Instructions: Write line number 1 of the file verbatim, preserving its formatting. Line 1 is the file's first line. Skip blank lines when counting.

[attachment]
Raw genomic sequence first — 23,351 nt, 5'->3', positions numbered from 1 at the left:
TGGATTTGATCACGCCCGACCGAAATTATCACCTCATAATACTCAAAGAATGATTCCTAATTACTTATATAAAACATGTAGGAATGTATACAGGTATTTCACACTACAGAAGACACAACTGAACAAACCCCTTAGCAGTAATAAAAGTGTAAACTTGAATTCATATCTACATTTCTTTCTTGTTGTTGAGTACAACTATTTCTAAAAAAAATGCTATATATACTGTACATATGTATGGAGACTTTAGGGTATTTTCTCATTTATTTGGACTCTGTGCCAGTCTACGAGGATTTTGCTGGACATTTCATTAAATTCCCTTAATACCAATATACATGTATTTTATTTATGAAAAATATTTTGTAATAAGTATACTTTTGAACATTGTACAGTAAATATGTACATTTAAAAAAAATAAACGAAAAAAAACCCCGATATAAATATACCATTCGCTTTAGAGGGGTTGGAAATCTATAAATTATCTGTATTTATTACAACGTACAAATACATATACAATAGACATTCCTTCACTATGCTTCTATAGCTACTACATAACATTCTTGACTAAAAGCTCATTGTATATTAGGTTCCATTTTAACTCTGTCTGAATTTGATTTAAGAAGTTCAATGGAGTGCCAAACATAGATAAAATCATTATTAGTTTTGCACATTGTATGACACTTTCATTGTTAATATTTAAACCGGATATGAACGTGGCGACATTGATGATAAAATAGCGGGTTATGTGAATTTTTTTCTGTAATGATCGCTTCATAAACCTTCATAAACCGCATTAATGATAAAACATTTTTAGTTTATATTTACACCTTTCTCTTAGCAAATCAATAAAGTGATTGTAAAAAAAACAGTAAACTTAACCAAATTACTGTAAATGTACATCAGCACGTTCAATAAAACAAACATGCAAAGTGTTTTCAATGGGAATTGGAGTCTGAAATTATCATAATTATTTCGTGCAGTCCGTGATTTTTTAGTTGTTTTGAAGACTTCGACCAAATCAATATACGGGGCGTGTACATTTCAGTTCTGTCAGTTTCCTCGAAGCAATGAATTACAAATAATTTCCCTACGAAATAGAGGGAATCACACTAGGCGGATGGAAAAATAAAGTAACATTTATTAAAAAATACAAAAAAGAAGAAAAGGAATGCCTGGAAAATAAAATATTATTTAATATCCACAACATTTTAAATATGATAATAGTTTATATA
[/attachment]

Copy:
Raw genomic sequence first — 23,351 nt, 5'->3', positions numbered from 1 at the left: